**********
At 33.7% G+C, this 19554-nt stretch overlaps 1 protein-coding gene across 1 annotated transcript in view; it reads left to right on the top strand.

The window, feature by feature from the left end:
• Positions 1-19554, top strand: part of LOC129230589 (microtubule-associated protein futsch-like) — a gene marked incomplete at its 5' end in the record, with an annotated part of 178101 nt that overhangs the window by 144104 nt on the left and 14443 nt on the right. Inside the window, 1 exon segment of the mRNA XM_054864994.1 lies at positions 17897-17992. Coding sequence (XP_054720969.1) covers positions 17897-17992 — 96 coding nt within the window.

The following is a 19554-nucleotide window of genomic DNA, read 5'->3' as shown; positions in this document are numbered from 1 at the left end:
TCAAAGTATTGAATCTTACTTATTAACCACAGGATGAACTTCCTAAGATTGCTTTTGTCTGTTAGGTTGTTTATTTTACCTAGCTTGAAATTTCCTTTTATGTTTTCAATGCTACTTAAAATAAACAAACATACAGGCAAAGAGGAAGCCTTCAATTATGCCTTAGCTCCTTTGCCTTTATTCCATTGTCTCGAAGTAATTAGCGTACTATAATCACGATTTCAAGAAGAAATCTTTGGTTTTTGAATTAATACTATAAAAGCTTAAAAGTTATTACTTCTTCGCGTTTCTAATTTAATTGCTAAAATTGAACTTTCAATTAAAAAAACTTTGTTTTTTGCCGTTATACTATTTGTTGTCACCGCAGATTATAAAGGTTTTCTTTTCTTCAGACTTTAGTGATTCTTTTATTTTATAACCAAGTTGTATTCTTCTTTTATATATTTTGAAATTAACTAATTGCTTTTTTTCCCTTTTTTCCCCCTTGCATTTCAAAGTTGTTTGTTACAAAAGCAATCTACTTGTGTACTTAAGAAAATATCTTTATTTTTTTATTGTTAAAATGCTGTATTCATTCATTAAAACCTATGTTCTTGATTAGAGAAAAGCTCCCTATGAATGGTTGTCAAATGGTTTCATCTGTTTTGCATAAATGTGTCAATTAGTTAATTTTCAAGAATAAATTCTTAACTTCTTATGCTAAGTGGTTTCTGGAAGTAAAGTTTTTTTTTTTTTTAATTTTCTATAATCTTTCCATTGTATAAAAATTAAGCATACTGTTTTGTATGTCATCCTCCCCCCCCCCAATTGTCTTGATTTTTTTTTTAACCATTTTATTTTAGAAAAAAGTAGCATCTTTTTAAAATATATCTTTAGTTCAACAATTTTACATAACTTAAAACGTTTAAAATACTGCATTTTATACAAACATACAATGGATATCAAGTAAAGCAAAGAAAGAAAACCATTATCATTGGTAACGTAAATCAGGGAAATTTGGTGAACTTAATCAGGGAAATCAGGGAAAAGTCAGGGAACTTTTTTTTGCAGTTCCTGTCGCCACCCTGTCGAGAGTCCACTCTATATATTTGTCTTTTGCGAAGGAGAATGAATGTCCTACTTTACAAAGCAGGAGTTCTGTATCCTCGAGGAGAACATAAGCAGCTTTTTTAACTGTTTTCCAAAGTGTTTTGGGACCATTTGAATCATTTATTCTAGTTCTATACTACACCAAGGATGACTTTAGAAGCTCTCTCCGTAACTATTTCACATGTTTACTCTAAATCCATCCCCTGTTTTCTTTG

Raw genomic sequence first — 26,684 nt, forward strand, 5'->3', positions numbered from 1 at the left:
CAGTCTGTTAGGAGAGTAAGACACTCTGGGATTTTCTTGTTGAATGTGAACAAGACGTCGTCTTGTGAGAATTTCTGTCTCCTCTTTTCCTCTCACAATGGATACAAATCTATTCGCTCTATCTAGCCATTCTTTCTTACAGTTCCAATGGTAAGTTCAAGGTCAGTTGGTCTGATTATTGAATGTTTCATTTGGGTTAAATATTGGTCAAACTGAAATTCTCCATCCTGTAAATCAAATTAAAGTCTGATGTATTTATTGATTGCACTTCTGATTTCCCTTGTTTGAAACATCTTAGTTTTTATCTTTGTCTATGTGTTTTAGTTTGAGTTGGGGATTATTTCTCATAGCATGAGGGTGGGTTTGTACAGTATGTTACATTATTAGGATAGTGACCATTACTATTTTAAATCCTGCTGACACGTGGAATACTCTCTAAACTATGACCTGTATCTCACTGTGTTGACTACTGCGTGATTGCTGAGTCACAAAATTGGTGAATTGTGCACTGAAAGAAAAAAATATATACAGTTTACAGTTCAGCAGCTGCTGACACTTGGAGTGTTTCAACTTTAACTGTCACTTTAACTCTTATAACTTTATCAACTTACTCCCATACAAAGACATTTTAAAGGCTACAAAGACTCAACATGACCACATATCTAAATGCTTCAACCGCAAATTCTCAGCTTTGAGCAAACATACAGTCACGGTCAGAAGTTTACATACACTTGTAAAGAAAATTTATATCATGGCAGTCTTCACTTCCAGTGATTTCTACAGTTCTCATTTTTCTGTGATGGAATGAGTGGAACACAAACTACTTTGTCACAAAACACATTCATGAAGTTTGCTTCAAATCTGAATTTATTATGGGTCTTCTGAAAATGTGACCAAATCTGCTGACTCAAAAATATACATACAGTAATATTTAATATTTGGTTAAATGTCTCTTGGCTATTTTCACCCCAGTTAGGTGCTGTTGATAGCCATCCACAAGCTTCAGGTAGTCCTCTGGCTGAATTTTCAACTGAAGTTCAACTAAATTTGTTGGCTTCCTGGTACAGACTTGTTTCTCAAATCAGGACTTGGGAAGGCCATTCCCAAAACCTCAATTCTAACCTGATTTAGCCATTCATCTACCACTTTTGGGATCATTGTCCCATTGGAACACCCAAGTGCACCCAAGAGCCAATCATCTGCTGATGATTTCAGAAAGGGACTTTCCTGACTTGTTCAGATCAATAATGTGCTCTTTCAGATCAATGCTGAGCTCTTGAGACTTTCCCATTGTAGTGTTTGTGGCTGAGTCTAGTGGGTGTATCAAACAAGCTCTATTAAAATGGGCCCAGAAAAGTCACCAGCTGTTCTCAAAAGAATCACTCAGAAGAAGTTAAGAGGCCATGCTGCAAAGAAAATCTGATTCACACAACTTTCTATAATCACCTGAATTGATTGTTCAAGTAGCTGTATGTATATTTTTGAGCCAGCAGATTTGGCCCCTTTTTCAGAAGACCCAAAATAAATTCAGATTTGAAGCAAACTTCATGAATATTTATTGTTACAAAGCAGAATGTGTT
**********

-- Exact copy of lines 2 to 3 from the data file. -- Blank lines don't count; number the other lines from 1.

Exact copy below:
The window, feature by feature from the left end:
• Positions 1-19554, top strand: part of LOC129230589 (microtubule-associated protein futsch-like) — a gene marked incomplete at its 5' end in the record, with an annotated part of 178101 nt that overhangs the window by 144104 nt on the left and 14443 nt on the right. Inside the window, 1 exon segment of the mRNA XM_054864994.1 lies at positions 17897-17992. Coding sequence (XP_054720969.1) covers positions 17897-17992 — 96 coding nt within the window.